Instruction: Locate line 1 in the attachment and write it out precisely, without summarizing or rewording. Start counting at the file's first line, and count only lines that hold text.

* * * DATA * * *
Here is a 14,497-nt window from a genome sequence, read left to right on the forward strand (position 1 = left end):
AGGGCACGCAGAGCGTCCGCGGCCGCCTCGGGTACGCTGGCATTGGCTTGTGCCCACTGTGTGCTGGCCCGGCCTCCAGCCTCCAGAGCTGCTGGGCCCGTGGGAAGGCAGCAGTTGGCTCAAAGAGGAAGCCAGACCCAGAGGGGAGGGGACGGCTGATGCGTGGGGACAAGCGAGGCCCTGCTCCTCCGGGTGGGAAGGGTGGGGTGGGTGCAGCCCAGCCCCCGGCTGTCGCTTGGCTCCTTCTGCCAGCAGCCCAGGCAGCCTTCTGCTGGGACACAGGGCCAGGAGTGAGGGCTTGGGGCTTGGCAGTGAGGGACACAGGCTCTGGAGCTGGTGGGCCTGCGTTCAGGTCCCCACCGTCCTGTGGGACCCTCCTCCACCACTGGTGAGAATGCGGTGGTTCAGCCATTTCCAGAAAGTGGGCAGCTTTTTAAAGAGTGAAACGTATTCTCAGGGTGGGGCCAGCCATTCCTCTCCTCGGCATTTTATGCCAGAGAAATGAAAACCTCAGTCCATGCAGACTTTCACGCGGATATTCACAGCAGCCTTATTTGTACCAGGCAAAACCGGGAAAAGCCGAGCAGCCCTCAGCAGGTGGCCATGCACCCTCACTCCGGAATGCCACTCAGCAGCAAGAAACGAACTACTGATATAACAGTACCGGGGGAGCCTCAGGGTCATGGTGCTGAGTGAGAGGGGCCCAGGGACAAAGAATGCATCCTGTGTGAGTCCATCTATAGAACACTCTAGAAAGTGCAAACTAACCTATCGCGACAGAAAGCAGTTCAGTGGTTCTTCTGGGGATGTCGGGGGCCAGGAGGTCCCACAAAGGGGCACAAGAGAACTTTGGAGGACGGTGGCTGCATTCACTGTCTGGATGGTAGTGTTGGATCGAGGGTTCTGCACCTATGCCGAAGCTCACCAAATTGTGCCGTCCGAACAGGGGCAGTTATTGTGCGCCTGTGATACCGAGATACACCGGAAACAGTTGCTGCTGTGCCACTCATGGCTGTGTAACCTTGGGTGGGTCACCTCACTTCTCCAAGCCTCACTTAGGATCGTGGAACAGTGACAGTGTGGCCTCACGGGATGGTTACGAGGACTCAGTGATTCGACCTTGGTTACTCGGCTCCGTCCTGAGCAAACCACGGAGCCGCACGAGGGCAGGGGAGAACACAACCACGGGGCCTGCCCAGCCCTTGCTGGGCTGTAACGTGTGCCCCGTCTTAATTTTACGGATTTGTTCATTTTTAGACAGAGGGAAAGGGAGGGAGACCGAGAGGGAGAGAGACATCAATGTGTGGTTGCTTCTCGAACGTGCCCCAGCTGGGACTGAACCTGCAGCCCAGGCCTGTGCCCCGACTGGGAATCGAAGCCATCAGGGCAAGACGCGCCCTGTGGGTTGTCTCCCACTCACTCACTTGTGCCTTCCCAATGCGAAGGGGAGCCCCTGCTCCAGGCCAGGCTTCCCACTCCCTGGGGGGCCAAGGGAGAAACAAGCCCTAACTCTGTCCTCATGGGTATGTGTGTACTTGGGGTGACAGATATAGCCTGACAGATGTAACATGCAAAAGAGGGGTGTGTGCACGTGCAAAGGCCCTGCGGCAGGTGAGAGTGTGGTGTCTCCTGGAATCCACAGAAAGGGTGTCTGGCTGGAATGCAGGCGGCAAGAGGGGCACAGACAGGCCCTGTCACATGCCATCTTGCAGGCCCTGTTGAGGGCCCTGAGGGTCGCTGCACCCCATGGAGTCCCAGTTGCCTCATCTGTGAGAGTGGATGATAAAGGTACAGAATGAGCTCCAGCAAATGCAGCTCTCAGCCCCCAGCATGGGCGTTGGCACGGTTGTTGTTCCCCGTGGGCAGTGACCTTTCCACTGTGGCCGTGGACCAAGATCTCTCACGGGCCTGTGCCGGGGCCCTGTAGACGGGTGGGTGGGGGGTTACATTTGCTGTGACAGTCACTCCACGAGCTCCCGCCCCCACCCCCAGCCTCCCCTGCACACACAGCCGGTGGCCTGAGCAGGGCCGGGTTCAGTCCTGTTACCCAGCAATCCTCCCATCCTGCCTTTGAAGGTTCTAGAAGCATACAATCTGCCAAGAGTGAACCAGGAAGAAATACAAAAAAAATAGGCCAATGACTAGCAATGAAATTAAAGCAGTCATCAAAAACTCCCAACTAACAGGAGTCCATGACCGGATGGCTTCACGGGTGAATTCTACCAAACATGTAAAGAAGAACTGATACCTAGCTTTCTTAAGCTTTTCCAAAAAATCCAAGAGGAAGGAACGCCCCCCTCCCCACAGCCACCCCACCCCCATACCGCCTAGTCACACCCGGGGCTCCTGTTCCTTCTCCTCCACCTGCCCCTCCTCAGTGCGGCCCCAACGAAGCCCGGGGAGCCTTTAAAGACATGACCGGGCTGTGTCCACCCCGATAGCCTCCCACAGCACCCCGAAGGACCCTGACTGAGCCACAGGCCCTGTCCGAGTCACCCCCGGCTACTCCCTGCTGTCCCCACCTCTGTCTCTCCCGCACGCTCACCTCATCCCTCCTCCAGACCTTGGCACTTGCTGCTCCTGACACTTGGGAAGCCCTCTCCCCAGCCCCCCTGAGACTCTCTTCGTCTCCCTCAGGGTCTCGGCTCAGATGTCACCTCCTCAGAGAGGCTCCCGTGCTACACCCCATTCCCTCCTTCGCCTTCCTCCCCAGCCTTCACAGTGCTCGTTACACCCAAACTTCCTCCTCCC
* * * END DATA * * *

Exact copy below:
Here is a 14,497-nt window from a genome sequence, read left to right on the forward strand (position 1 = left end):